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Interim orders

How we deal with serious cases during an investigation

In certain cases we may apply for an Interim Order during an investigation.  An Interim Order is a measure to protect the public by preventing a registrant from practising, or restricting their practise, whilst an investigation takes place. An Interim Order will be required in cases where concerns about a registrant’s fitness to practise are so serious that public safety would be put at risk, or there would be a risk to the public interest, if the registrant was allowed to practise without restriction. We may also apply for an Interim Order if we consider that it is in the registrant’s own interests to do so.

Due to the restrictive effects of Interim Orders we will only use these powers where it is proportionate and necessary to do so to ensure public protection. In most cases we will not need to apply for an Order and registrants can continue to practise during an investigation.

If we decide to apply for an Interim Order we will notify the registrant and provide them with a copy of the documents we are relying on. Due to their urgency, Interim Orders are usually scheduled at short notice. We try to give registrants seven days’ notice of the Interim order hearing.

What happens at an Interim Order hearing

We must apply to one of our practice committees for an Interim Order to be imposed. The panel will hear our application along with any submissions made by the registrant. The panel’s role is not to prove the facts of the case, but to undertake an assessment of the risk of the case based on the information before them.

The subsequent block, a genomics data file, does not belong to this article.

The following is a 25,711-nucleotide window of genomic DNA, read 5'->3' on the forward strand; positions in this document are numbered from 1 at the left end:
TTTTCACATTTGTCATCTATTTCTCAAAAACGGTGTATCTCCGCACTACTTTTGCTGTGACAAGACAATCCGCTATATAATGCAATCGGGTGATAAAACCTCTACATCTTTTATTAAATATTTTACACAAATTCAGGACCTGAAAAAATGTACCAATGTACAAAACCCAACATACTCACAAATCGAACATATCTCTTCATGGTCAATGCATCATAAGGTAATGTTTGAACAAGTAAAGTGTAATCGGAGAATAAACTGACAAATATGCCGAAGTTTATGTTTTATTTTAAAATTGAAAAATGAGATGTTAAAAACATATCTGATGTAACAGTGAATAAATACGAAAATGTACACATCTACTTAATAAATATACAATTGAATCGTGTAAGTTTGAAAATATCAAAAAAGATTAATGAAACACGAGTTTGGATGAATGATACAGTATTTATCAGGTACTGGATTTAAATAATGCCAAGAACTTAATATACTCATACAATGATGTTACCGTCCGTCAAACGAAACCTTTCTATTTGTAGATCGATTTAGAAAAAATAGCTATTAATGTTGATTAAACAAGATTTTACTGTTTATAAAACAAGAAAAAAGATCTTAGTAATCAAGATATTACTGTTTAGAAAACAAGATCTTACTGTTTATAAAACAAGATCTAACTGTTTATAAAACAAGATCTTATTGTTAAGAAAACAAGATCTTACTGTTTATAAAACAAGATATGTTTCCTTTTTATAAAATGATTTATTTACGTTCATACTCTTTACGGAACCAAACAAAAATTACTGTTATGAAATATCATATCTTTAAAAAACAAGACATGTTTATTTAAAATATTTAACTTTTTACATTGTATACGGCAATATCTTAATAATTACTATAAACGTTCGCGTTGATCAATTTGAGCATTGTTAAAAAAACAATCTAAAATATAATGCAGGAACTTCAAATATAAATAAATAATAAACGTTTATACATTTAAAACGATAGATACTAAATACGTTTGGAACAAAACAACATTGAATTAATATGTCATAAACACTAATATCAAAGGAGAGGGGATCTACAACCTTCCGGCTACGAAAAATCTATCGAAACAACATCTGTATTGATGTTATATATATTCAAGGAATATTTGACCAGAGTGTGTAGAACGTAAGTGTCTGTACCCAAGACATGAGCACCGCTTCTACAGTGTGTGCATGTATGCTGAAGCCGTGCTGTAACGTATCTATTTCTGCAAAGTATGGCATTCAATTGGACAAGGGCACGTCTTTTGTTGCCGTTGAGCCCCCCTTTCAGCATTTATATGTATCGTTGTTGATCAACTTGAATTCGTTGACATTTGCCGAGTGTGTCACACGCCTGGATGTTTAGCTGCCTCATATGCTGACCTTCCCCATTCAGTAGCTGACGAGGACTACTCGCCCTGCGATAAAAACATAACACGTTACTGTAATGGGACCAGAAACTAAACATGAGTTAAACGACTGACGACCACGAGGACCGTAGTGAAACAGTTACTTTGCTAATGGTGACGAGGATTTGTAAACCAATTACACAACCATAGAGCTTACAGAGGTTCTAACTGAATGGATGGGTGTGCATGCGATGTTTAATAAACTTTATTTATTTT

The panel may make an Interim Order on the basis of one of the following grounds:

  • It is necessary to protect the public;
  • It is otherwise in the public interest; or
  • It is in the interests of the registrant

The panel can choose to:

  • Make no order, if they feel there is no immediate or serious risk presented by the registrant continuing to practise without restriction;
  • Impose an Interim Conditions of Practice Order, which restricts a registrant’s practice in the way set out by the panel;
  • Impose an Interim Suspension Order, which prevents the registrant from practising for as long as the Order is in place.

Registrants have the right to attend Interim Order hearings and/or be represented at them. A registrant may appeal the panel’s decision to impose an Order, or ask for an early review. Any appeal must be made to the High Court or the Court of Session in Scotland.

Registrants can request a review of an Interim Order at any time. A review may be granted if a registrant’s circumstances have changed, or where they have new information which may affect the Order that was made. We can also request an early review of an Order where relevant new information has come to light.

If an Order is made we will not publish the full decision or reasoning of the panel on our website, but we will publish the outcome of the hearing so that members of the public are made aware of it. In certain circumstances a hearing may be held in private. However, we are still required to publish the outcome of the hearing on our website if an order is made.

How long the Interim Order is for

An Interim Order may be imposed for a maximum period of 18 months. If we have not concluded our fitness to practise proceedings against the registrant within that time we must apply to the High Court to extend the Order. The Court can grant an extension to the Order for a further period of 12 months.

During the lifetime of the Order it must be reviewed by a panel. Reviews occur six months after the Order was made, and then every three months after that.

Tudalen wedi'i diweddaru ymlaen: 14/01/2019